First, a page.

Like a whole bunch of you, I headed out on November 8 to my tiny township hall to vote. The hall is tiny because my village in the northern Michigan forest is equally tiny. Wendy at the post office knows everyone by name. Ivan at the hardware store witched my well and drilled it by hand with an auger.
In the winter, the church I attend smells like damp flannel and wood smoke; conversation circles around the number of points on the buck; attire is 80s vintage because it hasn’t worn out yet. And how can it wear out when the black pumps and skirt are Sunday-only attire?
Entering the township hall, I had been waylaid by an older man with a paunch and bad teeth who was assuring me that he could get me a discount on a new Ford because he had once worked on the line.
A guy in his early 40s walked up. Dewrag and long hair notwithstanding, he was clean and carefully outfitted in motorcycle chic.
“Is this where you vote?” he asked sheepishly, as though it were unmanly to vote but also not to know where to vote.
“Yeah,” I said, using the distraction to duck away from the toothless braggart. I’m going to cancel out this guy’s vote, I thought. He probably thought the same of me, as we were so perfectly stereotypical of our rival camps.
Except I didn’t.
That night I watched as what had been solidly blue just the night before flipped inexorably into red. One by one, the dominos fell. It was like watching a skyscraper topple in slow motion. What had seemed like the promise of a qualified female candidate (whatever you think of her, she was qualified) morphed into the alternate universe of an evil clown. “We’ve just stepped into the abyss,” said a Republican commentator that night.
It’s been weeks and at least one major holiday later. Nothing is better.
I’ve read tens of thousands of words about this election. The news has an addictive quality—I can’t look away yet I feel tainted by ingesting it. I wake up and the weight settles on my shoulders again. Dread is starting to feel familiar. Belonging to this country seems completely unfamiliar. (Who are all these people? Who am I as an American now?)
Most of what I read was repetitive. Some was blatantly false. (It’s a “post-fact era,” says this guy–one of Breitbart’s darlings.) Some was enlightening. Often I was shocked by the volume and vehemence of the social-media conversation. Comment sections are long, vitriolic, and profane. Apparently, a lot of the frenzy was very effectively fueled by bots and trolls, maybe from Russia, maybe courtesy of the far right.
A fellow travel blogger, Barbara Weibel, a gently aging woman like me who worked her way to the top of the blogosphere through talent and long effort, ran a post recently about her visit to Auschwitz. She ends by noting the parallels between some of Trump’s statements and some of Hitler’s. The trolls and holocaust-deniers struck immediately.
Eventually, her regular, good-natured followers chimed in, but even a senior single woman is a threat when she speaks her mind in this virulent environment.
In the past weeks, I’ve come to a few conclusions:
- This election isn’t something you “get over.” You don’t “get over” bigotry and racism; you don’t “heal” from xenophobia and misogyny. You don’t “come together” after an unqualified demagogue is elected leader of the free world.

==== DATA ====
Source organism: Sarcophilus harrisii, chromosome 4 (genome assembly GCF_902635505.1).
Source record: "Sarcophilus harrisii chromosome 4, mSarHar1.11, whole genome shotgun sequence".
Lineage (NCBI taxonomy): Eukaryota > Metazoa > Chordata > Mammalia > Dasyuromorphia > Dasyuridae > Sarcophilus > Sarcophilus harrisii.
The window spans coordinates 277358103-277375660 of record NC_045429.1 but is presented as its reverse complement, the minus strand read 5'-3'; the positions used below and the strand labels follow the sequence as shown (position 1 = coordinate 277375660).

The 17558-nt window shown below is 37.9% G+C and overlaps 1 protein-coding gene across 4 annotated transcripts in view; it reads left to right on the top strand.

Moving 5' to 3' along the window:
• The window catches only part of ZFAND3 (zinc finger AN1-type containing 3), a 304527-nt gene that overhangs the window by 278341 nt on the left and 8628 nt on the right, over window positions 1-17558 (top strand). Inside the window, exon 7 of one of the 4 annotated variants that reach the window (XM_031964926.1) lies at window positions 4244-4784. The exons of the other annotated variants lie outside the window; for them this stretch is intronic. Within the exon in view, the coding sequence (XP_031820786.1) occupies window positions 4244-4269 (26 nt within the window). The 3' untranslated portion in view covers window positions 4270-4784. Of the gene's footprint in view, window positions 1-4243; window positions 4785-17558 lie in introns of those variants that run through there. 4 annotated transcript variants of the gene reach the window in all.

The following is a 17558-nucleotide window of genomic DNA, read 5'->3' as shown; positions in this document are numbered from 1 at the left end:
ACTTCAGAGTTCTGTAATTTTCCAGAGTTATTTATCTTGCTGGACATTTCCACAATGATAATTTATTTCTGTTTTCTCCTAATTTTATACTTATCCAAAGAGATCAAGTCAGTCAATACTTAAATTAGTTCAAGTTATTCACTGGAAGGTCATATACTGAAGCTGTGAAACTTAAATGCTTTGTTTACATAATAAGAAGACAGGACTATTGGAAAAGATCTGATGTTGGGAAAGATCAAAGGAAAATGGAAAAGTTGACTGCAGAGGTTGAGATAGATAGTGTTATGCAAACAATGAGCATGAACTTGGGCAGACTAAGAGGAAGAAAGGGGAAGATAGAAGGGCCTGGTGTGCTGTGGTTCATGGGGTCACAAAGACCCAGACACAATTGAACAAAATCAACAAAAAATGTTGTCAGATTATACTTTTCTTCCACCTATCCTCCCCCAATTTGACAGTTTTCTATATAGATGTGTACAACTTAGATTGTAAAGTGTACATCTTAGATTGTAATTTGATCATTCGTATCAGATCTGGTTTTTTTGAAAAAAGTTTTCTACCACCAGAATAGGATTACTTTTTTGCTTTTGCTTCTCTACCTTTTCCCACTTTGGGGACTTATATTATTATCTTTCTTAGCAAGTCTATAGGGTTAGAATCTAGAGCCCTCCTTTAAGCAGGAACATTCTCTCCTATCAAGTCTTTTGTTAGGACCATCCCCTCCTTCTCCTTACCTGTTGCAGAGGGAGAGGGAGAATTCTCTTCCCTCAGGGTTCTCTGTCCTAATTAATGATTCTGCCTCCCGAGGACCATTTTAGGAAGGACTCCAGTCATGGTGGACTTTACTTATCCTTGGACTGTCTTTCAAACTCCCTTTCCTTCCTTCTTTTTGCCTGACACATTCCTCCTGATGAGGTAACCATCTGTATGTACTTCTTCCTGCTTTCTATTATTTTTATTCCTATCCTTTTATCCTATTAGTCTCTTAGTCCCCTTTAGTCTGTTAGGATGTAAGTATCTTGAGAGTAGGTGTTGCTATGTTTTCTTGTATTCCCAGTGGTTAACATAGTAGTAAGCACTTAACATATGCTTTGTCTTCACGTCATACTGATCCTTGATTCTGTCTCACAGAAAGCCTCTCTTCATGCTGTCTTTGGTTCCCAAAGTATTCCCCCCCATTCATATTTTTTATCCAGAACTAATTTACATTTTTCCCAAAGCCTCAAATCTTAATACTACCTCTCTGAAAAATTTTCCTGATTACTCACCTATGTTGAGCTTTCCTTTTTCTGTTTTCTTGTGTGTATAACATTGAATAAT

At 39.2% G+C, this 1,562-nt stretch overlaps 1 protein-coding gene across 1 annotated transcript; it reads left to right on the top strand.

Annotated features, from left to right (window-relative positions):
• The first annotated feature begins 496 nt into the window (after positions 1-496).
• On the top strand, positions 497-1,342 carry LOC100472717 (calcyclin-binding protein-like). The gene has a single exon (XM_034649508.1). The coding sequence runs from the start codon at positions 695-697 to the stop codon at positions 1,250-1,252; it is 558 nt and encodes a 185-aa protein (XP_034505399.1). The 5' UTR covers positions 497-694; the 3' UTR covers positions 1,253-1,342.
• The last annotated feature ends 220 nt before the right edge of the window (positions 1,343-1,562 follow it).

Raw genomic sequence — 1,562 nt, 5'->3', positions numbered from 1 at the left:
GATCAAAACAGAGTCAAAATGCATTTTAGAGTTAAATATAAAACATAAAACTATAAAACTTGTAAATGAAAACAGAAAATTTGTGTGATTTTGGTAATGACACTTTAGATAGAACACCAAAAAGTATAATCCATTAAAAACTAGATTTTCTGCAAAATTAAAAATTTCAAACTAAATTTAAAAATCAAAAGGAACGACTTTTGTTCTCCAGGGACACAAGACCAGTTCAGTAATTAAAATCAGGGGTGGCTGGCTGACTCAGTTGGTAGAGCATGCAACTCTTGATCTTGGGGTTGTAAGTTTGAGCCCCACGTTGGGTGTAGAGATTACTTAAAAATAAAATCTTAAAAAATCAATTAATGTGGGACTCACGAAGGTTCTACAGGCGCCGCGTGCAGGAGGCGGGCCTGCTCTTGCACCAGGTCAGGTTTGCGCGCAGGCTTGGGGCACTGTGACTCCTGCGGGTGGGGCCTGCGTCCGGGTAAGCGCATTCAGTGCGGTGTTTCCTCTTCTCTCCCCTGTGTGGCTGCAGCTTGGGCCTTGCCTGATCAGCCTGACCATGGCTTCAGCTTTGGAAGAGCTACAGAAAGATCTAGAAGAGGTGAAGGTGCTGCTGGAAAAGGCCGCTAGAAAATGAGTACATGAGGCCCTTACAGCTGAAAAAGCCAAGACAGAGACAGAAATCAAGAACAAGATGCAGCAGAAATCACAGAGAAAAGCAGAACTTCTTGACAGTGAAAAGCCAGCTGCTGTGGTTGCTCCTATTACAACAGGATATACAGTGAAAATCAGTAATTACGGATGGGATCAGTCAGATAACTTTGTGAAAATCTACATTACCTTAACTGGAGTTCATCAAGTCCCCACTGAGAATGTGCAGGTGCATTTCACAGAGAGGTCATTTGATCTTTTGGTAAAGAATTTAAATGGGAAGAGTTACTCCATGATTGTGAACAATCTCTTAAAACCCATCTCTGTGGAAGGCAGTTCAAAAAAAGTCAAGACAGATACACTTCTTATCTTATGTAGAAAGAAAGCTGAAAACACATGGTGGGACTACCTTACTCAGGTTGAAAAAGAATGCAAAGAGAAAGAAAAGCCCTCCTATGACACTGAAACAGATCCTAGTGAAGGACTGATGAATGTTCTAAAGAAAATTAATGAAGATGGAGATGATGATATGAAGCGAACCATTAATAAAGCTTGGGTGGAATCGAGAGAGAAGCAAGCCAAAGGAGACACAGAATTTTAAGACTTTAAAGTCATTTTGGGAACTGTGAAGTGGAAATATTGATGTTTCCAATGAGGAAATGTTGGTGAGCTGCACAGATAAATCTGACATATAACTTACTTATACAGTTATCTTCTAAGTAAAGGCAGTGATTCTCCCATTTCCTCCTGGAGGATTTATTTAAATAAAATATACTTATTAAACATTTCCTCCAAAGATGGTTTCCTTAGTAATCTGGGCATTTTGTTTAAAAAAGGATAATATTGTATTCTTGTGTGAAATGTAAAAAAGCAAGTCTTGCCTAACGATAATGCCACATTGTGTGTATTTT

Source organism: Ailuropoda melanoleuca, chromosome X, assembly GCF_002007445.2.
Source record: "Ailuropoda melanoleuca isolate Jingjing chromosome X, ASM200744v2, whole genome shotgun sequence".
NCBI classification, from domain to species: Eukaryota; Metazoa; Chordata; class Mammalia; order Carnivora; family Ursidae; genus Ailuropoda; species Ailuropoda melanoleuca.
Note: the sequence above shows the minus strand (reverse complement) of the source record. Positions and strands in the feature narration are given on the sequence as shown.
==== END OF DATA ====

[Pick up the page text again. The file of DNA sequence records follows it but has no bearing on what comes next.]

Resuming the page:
- Clinton didn’t lose. That would be too easy. Something much more fundamental lost. Decency lost; tolerance lost; kindness lost. America has become a more vicious place. I’m sure minorities have known this all along, but to me, the scab has been ripped off, exposing the abscess underneath. This changes everything for me. Despite Trump’s horrible statements and hate-baiting rallies, despite complete lack of policy or substance or any semblance of experience or credibility, the fact that so many people voted for him leaves me in some visceral way without a country. Now that I’ve seen it, I can’t unsee it.
- If you believe in tolerance, in justice, in protecting the climate, in welcoming the stranger and sheltering the vulnerable, it’s time to stand up. I had the luxury of sitting out most of the earlier turbulences—Civil Rights (too young), Feminism (not my thing), Vietnam (too naïve). Now, guess I got myself a cause. Lucky me.
So, my late-life activism will begin with a trip to Washington DC on the day after this misbegotten inauguration to join over 125,000 women–and counting–for the Women’s March on Washington. Join me? Anyone? Everyone? You don’t have to be a woman. Or maybe, everyone gets an honorary Woman Card for the day.
Then in March I’ll embark on a more serene adventure—a spiritual cleansing on the Camino de Santiago. This is the pilgrim route made semi-famous by the movie The Way. Since the traditional route across the north of Spain is so crowded these days, I’ll be taking the longer and, I hope, less populous Via de la Plata variant from Seville in the south to Santiago de Compostela in the north. More on this in future posts.
Finally, to my Catholic peeps: I’ve wrestled with political schizophrenia before. I don’t support abortion—at best, it’s a lousy form of birth control. But other moral values are also important. During the second Bush administration, for example, I decided that the lives of already-born Iraqi children–and their parents–were every bit as precious as unborn US babies and that a war based on fake premises was also a moral abomination.
In this election cycle, so many moral values are in play that Aquinas must be rolling in his grave. As I recall, the Pope twice commented on Trump’s lack of Christian values. I honestly and deeply believe that being a Christian and supporting Trump is classic cognitive dissonance—holding two contradictory values at the same time. You can’t support a man who emboldens white supremacists, threatens immigrants and minorities, and “grabs ’em by the pussy” because you hope to defeat Roe v. Wade. I doubt that Trump cares much about Roe v. Wade, anyway.